Another thing is every dog has his own style of hunting and unless you know the dog and understand what it is doing, you might try to interfere and make the dog do what you want instead of trusting the dog, and letting it do what it knows it needs to do to find your lost deer. For instance some dogs hunt in circles, cover a lot of ground and should be worked off leash. Others are more straight line and on the blood track, and would work much better on leash if that is a restriction relative to your particular lease or management area. For you to trust your dogs actions in the field you must spend a lot of time getting to know how that dog hunts. As much as you might believe you need to train your dog to trail blood, if it is bred right, and raised properly, as mine are, obedience is the most important part of training, and after that, I suggest you let your dog train you to track blood. Where did we ever come up with this concept that we are smarter than them? You might be surprised how much a dog can teach you.
I have joined the Southern Blood Trackers Association, and we are discussing ways to get more dogs and tracking people into service.
Obviously, hiring us to come out with our experienced blood dogs is the most immediate and practical means for most hunters, to get a dog today. But we need to look ahead, and really plan on having one, or more than one for next season.
By that, I mean getting a puppy now, during hunting season, allowing it to be there in the box stand, and in the skinning shed, and raising it for a year and having it well started by next season. Buy a puppy from me, and I am available for consultation and training exercises in the off season to keep you on track.
Or getting a started dog, and working with it on leash now during the hunting season, and gradually training and evaluating during the off season, so you have one well advanced for next hunting season.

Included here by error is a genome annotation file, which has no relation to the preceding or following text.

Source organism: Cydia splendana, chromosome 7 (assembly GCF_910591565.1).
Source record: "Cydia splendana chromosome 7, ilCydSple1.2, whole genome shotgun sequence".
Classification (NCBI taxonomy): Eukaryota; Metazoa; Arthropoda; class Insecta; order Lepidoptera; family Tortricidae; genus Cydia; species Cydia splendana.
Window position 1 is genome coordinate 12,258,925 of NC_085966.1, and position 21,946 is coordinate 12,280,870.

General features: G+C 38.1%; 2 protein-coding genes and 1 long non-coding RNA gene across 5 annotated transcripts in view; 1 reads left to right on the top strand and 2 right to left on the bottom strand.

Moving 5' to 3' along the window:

. We, in the blood tracker association, have obstacles that must be overcome to get more dogs into service. We need your help and want to work with you, the deer hunters, hunting clubs, and with government entities to raise the level of public awareness and the importance of the ethics involved with using working dogs to serve as the blood-tracking experts and minimize the effect of lost and wounded animals.
So, many people come into this looking for a finished dog and end up walking away from that pursuit assuming that blood tracking dogs are hard to find. If all you’re looking for is a finished dog, I agree—it’s going to be hard to find, because there are not that many of us breeding raising and training who are willing to sell our best dogs.
Started dogs are very much available, from me personally, but you’re going to have to come up with more than money—you have to prove to me that you qualify to get one of these started dogs.
And what I mean by that is; I am very protective of my dogs who have been with me for a year or more.
Your best bet is to get a puppy and invest time and money—and build a relationship—and as this dog progresses, I am available for consultation, training exercises, and will do anything I can to help bring your puppy into a point of service some day. Send him back to me for a 1 week boot camp at 6 months, for an evaluation and training exercise. Schedule a private class here at my training facility or better yet at your hunting camp or lease for me to work with you and your dog.
If you need blood tracking services for lost or wounded deer, you can call me at 337 298 2630.